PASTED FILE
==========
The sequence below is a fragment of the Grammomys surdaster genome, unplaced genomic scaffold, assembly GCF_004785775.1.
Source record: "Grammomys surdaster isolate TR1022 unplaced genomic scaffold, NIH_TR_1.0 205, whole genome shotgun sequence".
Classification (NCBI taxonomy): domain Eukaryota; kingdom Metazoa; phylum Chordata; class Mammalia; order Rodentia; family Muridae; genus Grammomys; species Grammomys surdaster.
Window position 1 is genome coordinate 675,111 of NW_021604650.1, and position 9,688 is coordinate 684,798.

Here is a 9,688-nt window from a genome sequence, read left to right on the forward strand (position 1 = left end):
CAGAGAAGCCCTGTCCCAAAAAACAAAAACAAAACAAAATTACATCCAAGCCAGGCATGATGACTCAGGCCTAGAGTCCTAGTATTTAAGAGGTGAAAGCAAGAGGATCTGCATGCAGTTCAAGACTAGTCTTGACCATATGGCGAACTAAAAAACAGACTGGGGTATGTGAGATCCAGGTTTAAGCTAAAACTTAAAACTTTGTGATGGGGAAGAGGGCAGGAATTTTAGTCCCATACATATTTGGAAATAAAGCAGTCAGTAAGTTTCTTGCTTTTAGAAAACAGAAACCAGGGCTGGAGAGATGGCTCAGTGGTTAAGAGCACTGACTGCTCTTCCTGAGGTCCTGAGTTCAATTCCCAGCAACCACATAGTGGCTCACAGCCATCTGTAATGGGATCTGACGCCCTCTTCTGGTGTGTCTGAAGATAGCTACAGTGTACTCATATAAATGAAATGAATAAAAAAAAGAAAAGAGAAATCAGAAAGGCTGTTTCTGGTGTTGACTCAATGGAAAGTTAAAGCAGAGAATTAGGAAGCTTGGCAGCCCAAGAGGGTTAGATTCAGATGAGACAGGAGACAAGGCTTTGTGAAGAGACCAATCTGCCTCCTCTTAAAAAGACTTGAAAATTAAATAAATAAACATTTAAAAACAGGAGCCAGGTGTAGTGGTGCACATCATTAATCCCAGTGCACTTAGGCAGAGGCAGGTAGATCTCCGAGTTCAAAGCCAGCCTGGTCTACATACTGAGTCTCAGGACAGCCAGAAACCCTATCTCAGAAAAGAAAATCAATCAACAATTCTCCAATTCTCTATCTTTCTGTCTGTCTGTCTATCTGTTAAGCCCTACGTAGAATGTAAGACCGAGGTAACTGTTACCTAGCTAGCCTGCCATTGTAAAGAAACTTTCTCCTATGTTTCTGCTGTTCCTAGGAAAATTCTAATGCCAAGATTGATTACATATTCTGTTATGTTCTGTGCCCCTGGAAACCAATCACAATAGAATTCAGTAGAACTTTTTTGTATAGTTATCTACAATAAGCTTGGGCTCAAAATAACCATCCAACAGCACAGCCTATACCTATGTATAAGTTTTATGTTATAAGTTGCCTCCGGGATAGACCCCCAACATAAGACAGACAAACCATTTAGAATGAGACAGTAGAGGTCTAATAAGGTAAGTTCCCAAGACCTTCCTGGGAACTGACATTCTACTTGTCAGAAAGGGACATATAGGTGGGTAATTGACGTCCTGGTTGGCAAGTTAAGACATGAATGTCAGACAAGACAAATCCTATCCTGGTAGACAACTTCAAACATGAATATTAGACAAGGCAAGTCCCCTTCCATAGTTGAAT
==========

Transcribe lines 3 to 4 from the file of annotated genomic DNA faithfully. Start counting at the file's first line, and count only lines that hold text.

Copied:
Classification (NCBI taxonomy): domain Eukaryota; kingdom Metazoa; phylum Chordata; class Mammalia; order Rodentia; family Muridae; genus Grammomys; species Grammomys surdaster.
Window position 1 is genome coordinate 675,111 of NW_021604650.1, and position 9,688 is coordinate 684,798.